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Stranding yarn in color changes in amigurumi, part 2

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Before I start chatting about today’s tip, I want to thank everyone for making the FreshStitches Celebration Sale such a success! Deals were had far and wide… and the most popular pattern snagged was… you guessed it! The Choose Your Own Dragon Adventure pattern! Looks like we might have some more folks joining in on the CAL… yay!

Okay, back to the business at hand. On Tuesday, I talked about how to strand your yarn as you changed colors for long color changes (like for the dragon’s tummy).

Have you done that, yet? Good! Now, we can’t just leave it like that for two reasons. One, the stranding prevents the fabric on the tummy from stretching when you stuff the body, so you won’t get a nice, plush look. Two, the looseness of the stranding has probably left you with some goosey looking color changes:

Look familiar? We’d like those to look a little neater. So, what we’re going to do is cut the strands down the center:

Now you can see why it was important to make those strands at least 3″ long, right?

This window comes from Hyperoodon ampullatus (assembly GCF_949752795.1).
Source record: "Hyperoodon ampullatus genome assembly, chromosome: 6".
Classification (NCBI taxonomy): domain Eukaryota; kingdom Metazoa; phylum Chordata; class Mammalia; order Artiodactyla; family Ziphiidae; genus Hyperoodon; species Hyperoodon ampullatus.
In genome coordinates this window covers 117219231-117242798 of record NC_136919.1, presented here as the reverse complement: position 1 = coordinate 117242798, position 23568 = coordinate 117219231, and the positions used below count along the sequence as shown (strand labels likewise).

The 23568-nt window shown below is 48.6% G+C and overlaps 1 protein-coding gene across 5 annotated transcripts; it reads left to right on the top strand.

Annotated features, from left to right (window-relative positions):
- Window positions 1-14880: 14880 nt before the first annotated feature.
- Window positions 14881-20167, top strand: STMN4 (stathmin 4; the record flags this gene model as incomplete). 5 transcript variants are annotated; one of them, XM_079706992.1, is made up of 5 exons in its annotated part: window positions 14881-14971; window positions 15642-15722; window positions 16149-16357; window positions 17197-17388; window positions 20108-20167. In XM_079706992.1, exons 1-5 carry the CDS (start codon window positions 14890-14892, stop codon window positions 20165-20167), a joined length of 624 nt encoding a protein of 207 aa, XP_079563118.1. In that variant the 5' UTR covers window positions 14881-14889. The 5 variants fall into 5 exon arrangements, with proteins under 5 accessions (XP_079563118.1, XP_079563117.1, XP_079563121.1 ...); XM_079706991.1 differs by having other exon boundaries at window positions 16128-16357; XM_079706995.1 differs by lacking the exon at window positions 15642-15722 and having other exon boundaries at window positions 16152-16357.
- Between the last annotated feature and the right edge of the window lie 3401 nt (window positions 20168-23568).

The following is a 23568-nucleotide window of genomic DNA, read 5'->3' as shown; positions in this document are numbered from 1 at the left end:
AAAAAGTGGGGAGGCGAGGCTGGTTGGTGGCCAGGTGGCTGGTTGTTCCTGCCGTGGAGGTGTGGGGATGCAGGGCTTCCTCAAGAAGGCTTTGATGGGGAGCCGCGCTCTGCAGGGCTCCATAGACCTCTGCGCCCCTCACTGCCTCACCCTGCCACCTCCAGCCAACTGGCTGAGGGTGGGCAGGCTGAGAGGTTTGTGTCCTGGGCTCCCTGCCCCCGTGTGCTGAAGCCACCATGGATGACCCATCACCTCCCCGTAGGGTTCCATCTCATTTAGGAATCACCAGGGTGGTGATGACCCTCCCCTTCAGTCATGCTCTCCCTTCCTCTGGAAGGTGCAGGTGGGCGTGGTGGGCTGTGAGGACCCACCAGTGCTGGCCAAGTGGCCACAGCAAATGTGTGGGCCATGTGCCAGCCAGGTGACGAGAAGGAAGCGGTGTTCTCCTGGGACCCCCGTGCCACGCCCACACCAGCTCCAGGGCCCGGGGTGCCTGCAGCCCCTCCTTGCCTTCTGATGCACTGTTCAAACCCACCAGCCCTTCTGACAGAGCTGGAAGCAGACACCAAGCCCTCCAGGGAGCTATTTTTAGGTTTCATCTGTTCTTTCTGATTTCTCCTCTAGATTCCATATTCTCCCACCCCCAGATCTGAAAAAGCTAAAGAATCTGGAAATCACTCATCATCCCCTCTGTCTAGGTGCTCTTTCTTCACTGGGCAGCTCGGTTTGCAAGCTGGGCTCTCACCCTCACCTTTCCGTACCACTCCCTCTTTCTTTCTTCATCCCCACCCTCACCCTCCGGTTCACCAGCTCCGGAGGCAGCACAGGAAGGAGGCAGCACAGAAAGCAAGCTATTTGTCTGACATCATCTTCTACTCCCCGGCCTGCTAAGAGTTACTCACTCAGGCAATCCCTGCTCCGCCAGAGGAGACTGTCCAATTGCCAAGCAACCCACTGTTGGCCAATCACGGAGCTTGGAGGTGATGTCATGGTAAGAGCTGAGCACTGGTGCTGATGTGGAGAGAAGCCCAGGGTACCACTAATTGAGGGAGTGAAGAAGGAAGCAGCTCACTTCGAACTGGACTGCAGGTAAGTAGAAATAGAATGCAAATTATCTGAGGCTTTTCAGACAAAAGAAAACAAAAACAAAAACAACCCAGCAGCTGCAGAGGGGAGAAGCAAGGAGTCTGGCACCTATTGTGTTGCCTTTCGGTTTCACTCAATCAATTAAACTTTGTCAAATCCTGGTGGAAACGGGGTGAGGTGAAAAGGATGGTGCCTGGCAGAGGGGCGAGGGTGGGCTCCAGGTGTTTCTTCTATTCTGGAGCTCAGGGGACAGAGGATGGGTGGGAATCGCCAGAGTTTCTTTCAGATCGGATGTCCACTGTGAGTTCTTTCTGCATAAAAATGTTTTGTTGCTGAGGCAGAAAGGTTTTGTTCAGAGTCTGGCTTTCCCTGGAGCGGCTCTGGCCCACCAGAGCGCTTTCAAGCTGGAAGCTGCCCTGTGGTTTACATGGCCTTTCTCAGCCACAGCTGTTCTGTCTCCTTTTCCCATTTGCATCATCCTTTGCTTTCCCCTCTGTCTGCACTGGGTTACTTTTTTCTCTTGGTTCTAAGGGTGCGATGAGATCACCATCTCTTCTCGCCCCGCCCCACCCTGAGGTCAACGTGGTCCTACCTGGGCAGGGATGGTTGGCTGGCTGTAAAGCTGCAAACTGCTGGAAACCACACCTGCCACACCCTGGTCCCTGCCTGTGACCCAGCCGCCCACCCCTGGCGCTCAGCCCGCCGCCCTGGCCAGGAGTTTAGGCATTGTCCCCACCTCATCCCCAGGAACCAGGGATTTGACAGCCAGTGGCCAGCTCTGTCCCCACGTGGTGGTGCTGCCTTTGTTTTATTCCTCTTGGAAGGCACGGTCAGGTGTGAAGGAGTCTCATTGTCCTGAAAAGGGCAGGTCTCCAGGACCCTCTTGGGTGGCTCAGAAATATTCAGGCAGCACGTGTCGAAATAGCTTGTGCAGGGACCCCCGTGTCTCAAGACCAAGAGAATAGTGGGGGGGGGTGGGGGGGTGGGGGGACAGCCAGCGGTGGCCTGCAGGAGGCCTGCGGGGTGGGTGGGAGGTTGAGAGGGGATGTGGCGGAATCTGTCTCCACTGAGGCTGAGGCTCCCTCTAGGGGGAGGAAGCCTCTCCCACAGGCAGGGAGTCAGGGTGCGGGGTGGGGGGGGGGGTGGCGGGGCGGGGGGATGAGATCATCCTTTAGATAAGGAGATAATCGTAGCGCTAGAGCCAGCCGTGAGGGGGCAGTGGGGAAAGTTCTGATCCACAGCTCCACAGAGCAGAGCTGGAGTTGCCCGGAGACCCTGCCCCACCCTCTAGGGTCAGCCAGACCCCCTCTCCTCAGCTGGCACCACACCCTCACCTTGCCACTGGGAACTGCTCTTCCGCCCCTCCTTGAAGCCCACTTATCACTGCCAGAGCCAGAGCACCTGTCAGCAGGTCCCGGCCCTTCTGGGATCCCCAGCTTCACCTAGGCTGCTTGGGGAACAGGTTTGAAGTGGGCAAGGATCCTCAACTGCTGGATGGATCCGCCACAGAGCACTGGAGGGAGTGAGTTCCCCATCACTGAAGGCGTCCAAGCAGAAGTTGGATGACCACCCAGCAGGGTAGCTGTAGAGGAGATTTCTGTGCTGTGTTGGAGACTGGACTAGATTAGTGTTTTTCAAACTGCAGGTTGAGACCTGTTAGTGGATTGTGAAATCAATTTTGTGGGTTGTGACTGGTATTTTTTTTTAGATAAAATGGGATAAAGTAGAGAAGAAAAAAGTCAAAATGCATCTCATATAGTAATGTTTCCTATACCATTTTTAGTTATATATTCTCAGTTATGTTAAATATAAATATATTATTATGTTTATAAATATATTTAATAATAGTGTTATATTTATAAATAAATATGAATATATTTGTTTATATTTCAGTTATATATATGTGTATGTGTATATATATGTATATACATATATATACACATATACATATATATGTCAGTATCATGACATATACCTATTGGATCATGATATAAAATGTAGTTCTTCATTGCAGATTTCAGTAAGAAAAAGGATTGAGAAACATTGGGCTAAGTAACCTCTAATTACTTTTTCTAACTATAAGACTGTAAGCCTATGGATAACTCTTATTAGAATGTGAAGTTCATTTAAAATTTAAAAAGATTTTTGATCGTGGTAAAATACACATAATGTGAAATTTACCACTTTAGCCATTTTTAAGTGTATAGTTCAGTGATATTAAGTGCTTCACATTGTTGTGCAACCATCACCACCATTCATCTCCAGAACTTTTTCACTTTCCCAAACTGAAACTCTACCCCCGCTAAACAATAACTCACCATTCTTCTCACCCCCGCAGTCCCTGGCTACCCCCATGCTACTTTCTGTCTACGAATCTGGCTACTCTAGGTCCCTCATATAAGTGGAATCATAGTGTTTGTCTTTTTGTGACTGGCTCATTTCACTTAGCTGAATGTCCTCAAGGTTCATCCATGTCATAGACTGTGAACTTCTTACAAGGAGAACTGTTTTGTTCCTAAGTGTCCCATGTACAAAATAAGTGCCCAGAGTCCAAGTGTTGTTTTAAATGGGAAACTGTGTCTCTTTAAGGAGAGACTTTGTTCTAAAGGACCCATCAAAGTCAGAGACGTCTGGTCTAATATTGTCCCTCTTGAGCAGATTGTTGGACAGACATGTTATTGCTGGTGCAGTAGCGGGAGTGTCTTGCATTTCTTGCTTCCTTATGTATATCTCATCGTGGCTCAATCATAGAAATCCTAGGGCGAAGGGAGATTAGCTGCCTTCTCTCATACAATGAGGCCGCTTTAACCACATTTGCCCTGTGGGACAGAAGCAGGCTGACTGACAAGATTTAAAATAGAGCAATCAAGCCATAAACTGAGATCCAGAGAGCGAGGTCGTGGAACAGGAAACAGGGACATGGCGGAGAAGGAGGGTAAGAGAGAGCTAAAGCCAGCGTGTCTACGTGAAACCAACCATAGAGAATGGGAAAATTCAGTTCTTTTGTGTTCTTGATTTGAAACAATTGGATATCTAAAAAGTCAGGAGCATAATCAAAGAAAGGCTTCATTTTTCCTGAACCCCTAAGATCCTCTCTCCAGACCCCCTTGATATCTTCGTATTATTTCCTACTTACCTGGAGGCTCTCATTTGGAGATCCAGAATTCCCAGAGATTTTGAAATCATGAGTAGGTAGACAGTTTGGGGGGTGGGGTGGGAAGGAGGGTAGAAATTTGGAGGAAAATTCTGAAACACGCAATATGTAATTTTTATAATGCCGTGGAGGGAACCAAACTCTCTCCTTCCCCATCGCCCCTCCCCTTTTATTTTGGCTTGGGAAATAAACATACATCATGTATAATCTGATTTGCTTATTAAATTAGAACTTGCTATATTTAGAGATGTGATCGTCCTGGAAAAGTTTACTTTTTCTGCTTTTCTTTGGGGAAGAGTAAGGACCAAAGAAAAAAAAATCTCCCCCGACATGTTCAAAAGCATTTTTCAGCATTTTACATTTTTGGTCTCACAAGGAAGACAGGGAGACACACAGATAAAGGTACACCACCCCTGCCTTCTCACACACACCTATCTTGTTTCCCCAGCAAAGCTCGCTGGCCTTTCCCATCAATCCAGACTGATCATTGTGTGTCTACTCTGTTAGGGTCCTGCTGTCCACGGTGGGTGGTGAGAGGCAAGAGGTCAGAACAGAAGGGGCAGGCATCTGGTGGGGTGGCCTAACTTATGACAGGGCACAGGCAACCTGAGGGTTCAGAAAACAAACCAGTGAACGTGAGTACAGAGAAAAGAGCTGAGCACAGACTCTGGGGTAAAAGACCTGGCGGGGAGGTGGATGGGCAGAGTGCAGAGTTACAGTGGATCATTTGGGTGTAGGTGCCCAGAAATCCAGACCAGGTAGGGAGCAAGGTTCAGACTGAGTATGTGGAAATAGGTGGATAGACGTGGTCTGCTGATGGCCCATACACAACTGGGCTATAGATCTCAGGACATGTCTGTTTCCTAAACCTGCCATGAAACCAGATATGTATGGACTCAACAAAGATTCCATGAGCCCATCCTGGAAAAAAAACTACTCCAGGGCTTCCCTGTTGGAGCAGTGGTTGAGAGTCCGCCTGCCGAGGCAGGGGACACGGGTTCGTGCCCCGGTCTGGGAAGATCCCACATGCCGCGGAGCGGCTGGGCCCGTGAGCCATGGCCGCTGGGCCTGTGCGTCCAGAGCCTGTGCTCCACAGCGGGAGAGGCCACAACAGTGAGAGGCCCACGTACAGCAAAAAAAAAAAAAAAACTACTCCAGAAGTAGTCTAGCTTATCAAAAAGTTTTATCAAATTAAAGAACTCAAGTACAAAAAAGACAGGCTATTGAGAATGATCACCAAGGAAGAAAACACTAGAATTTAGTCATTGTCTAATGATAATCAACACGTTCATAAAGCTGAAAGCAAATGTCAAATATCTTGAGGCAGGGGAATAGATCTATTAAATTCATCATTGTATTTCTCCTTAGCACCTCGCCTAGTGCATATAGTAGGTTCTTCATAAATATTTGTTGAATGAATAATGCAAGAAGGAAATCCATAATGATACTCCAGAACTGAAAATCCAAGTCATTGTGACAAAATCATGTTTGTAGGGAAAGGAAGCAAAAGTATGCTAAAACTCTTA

For the next step, we’re going to tie together (using a simple square not) each color-change pair: one MC tail and one CC tail:

When you’ve tied off all of the tails, the inside of your dragon will look like this:

And the outside will be beautiful and tidy!


Happy stitching!


  1. Nancy SAYS...

    I think the important bit of info is that you leave the strands of color AT LEAST 3 ” long or more! Glad to see that I was doing it correctly, because it does not look very good on the outside before you tie off the colors on the inside.

    • Hi Nancy-
      Yes, that is important! I made sure to emphasize that point in the previous post, which detailed how to do the stranding!

  2. Mary SAYS...

    Stacey, do you have any tips for making the strands at least 3″ long? As I work, I have trouble doing that, as my strands seem to draw in shorter, especially at the parts where I’m decreasing stitches. I’ve tied off 1/2″ pieces, but it’s not very easy or very much fun! Thank you for your wonderful patterns!

    • That’s a great question, Mary! One tip is to crochet with the piece inside out. This will force the strands to be on the outside of the work, making it hard for them to get too short!

      • Mary SAYS...

        Thanks, Stacey! I tried the technique on my Beagle head and it worked beautifully!